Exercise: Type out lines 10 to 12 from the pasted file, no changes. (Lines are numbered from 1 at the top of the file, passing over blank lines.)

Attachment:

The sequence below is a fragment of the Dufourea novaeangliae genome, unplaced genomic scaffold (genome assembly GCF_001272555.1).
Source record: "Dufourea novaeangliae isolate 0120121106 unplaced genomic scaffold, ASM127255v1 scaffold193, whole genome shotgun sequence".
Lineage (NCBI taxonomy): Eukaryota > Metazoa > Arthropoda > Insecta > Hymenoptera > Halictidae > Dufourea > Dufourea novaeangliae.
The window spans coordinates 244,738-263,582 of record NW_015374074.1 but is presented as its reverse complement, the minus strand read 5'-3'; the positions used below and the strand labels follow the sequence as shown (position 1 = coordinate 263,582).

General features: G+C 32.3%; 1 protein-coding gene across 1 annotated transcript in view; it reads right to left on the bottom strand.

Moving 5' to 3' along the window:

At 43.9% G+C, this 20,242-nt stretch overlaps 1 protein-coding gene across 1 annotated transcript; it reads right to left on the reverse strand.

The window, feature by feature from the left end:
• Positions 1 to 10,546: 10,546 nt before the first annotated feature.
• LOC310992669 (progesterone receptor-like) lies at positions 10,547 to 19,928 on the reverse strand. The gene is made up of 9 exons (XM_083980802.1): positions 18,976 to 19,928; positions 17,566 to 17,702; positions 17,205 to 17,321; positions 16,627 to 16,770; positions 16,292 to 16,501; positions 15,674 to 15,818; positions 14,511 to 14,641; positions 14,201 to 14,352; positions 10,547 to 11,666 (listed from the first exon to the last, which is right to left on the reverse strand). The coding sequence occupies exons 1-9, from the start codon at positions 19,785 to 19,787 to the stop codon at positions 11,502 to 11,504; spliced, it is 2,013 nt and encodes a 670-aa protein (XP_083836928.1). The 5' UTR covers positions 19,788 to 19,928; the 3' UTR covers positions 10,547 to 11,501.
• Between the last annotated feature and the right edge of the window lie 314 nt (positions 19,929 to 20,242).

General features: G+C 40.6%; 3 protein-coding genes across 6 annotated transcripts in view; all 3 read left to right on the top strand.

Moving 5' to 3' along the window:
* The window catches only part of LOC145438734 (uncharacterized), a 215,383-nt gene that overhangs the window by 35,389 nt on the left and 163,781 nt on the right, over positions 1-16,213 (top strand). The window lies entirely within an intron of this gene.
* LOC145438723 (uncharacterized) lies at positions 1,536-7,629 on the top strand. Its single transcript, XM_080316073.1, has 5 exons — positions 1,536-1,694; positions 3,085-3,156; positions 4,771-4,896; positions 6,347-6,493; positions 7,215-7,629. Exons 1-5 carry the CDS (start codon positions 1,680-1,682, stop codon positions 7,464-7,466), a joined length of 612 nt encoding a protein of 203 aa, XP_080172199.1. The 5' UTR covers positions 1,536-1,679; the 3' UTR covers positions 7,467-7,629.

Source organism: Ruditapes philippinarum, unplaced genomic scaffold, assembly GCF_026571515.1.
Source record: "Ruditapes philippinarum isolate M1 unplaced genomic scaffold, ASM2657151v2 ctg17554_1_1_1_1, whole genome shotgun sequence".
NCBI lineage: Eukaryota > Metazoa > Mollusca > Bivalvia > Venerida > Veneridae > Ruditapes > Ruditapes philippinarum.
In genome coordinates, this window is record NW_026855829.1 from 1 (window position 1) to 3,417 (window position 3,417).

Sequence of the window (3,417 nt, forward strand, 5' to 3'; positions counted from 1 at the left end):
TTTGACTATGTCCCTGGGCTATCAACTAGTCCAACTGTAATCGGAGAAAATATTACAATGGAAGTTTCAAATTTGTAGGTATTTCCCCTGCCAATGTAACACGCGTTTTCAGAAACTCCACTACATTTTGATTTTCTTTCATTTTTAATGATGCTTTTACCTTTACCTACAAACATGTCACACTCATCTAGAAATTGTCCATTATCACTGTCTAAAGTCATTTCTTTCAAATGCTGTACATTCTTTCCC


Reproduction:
• LOC310992669 (progesterone receptor-like) lies at positions 10,547 to 19,928 on the reverse strand. The gene is made up of 9 exons (XM_083980802.1): positions 18,976 to 19,928; positions 17,566 to 17,702; positions 17,205 to 17,321; positions 16,627 to 16,770; positions 16,292 to 16,501; positions 15,674 to 15,818; positions 14,511 to 14,641; positions 14,201 to 14,352; positions 10,547 to 11,666 (listed from the first exon to the last, which is right to left on the reverse strand). The coding sequence occupies exons 1-9, from the start codon at positions 19,785 to 19,787 to the stop codon at positions 11,502 to 11,504; spliced, it is 2,013 nt and encodes a 670-aa protein (XP_083836928.1). The 5' UTR covers positions 19,788 to 19,928; the 3' UTR covers positions 10,547 to 11,501.
• Between the last annotated feature and the right edge of the window lie 314 nt (positions 19,929 to 20,242).

General features: G+C 40.6%; 3 protein-coding genes across 6 annotated transcripts in view; all 3 read left to right on the top strand.